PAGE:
**Circular Track Meter (CT-Meter)**

The CT-Meter was used to measure the surface characteristics of pavements according to ASTM E2157 [16]. It features an arm that holds sensors, commonly laser-displacement sensors, which capture the macrotexture texture of the pavement surface. This arm rotates around a circular track with a radius of typically 5.6 in, allowing the sensor to record deviations in surface texture from a reference plane. Notably, the CT-Meter provides highresolution measurements with a vertical resolution as fine as 3μm, a horizontal resolution of around 50μm, and a sampling rate of 870μm.

**Dynamic Friction Tester (DFT)**

The DFT was used to measure the friction properties of pavement surfaces under wet conditions, as specified by ASTM E1911 [17]. It operates by rotating a circular disk equipped with three rubber pads against the pavement surface at specified speeds, up to 90 km/hr. As the disk contacts the surface, it measures the resistance caused by friction, thereby recording the torque. The friction coefficient is then calculated by dividing this computed torque force by the weight of the disk. Notably, the friction coefficient obtained at 20 km/hr (DFT20) is indicative of the surface’s micro texture properties [2,18].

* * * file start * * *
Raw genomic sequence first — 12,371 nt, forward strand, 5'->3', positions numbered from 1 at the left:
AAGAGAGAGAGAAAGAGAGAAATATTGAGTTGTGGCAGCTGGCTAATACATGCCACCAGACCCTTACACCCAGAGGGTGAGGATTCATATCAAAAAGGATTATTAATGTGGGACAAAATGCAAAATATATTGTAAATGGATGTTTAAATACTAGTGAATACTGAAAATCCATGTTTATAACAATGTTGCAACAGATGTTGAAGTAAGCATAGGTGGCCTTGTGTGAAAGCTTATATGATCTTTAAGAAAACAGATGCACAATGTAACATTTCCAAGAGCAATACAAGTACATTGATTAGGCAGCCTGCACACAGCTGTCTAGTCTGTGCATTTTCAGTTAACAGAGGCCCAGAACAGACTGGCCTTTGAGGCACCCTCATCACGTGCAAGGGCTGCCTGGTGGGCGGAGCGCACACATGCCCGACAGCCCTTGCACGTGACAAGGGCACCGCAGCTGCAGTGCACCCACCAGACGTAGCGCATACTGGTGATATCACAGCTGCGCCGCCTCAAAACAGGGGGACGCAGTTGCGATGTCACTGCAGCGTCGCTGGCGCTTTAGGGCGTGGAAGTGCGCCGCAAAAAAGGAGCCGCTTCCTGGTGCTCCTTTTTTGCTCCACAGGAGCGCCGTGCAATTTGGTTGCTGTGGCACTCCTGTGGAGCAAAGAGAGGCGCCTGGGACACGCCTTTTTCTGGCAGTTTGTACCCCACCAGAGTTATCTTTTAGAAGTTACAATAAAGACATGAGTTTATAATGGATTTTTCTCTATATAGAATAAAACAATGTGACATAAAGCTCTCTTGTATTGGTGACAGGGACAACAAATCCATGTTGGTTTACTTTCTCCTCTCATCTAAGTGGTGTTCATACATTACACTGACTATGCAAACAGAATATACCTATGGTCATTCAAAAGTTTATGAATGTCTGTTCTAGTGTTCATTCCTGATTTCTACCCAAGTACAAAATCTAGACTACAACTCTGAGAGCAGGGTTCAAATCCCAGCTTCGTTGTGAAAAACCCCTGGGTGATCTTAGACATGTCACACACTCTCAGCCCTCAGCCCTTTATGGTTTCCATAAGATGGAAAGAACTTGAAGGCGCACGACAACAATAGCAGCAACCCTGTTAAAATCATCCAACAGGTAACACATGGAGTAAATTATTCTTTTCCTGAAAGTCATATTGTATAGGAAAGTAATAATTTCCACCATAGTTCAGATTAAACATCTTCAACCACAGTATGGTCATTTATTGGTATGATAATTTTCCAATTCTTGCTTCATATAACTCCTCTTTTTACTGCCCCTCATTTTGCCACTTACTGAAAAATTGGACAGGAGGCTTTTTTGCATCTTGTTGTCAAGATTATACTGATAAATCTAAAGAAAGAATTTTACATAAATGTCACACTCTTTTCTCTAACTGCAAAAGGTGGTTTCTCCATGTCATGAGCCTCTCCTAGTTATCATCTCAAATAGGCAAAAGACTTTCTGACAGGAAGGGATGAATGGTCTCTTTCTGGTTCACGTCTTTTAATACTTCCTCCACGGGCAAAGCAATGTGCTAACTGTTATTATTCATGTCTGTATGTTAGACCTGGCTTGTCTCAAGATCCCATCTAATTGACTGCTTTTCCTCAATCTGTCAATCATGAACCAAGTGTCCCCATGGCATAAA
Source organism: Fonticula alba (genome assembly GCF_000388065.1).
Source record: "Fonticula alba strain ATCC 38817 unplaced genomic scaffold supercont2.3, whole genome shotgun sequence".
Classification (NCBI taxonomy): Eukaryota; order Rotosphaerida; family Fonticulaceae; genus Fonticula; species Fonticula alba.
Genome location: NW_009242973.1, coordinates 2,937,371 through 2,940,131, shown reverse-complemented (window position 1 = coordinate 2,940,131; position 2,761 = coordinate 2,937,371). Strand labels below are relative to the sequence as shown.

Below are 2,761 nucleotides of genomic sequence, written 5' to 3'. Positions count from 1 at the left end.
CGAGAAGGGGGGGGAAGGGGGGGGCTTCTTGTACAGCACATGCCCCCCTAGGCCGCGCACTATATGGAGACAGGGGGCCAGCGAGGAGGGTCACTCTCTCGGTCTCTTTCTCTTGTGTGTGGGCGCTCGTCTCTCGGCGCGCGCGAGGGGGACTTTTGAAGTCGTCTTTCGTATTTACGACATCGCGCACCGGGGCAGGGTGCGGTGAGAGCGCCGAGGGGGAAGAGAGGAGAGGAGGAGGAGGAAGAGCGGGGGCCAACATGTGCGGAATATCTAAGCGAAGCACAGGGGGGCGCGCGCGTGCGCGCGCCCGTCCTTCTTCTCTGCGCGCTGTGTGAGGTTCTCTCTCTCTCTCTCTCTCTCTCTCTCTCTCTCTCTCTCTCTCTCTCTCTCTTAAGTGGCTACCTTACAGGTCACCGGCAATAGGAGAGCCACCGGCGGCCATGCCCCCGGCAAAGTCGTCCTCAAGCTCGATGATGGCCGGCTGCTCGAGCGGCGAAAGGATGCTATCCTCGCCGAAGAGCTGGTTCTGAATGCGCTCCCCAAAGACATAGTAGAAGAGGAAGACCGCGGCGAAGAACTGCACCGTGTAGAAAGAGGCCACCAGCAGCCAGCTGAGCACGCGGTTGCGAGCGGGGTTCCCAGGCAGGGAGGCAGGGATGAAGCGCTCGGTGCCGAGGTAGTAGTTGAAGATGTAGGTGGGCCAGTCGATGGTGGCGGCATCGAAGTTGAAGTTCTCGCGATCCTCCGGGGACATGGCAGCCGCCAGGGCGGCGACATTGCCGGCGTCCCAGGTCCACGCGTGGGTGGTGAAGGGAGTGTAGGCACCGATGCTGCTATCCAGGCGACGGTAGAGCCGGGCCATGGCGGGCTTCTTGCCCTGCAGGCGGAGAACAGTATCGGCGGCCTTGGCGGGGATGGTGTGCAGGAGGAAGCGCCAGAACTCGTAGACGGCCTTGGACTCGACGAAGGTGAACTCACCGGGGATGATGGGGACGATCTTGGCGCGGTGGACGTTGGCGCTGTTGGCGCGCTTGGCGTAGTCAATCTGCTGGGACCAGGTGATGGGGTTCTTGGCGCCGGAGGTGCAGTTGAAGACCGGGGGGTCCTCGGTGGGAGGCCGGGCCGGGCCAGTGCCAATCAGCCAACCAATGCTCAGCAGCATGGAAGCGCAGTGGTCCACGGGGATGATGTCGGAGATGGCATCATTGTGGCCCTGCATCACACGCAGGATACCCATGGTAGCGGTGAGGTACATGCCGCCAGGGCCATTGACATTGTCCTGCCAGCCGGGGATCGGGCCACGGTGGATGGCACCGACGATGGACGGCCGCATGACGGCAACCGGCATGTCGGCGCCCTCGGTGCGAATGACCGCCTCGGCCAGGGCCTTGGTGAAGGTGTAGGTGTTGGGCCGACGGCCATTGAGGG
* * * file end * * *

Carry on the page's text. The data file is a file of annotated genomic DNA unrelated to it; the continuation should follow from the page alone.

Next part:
**Hilbert-Huang Transform (HHT)**

The HHT is an adaptive method to analyze non-linear and non-stationary signals, composed of two main parts:

1) Empirical Mode Decomposition (EMD) or its variant, such as ensemble empirical mode decomposition (EEMD), which decomposes a signal into its ensemble intrinsic mode functions (eIMFs).

2) Hilbert Spectral Analysis (HSA) on these eIMFs. The HSA applies the Hilbert Transform to each eIMF to obtain instantaneous frequency data, creating a time-frequency-energy distribution known as the Hilbert spectrum.

**Ensemble Empirical Model Decomposition (EEMD)**